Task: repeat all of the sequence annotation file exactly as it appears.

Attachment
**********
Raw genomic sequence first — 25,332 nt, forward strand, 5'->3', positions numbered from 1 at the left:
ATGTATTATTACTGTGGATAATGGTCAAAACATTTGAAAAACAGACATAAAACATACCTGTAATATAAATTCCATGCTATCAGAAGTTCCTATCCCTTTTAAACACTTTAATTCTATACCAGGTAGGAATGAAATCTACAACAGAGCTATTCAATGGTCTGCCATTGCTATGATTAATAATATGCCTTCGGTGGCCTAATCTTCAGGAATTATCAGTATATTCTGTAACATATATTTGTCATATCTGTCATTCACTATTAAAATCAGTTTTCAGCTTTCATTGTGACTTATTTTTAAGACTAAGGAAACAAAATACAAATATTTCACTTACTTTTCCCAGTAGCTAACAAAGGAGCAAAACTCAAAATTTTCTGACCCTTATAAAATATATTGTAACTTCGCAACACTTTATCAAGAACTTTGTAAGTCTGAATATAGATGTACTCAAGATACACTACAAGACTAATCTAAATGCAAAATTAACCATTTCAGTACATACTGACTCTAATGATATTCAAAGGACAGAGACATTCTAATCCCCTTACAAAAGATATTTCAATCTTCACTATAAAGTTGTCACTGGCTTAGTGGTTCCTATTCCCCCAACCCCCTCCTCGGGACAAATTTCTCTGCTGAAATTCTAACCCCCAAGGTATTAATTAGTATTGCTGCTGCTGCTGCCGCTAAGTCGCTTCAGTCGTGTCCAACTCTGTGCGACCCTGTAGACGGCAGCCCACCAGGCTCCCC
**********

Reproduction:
Raw genomic sequence first — 25,332 nt, forward strand, 5'->3', positions numbered from 1 at the left:
ATGTATTATTACTGTGGATAATGGTCAAAACATTTGAAAAACAGACATAAAACATACCTGTAATATAAATTCCATGCTATCAGAAGTTCCTATCCCTTTTAAACACTTTAATTCTATACCAGGTAGGAATGAAATCTACAACAGAGCTATTCAATGGTCTGCCATTGCTATGATTAATAATATGCCTTCGGTGGCCTAATCTTCAGGAATTATCAGTATATTCTGTAACATATATTTGTCATATCTGTCATTCACTATTAAAATCAGTTTTCAGCTTTCATTGTGACTTATTTTTAAGACTAAGGAAACAAAATACAAATATTTCACTTACTTTTCCCAGTAGCTAACAAAGGAGCAAAACTCAAAATTTTCTGACCCTTATAAAATATATTGTAACTTCGCAACACTTTATCAAGAACTTTGTAAGTCTGAATATAGATGTACTCAAGATACACTACAAGACTAATCTAAATGCAAAATTAACCATTTCAGTACATACTGACTCTAATGATATTCAAAGGACAGAGACATTCTAATCCCCTTACAAAAGATATTTCAATCTTCACTATAAAGTTGTCACTGGCTTAGTGGTTCCTATTCCCCCAACCCCCTCCTCGGGACAAATTTCTCTGCTGAAATTCTAACCCCCAAGGTATTAATTAGTATTGCTGCTGCTGCTGCCGCTAAGTCGCTTCAGTCGTGTCCAACTCTGTGCGACCCTGTAGACGGCAGCCCACCAGGCTCCCC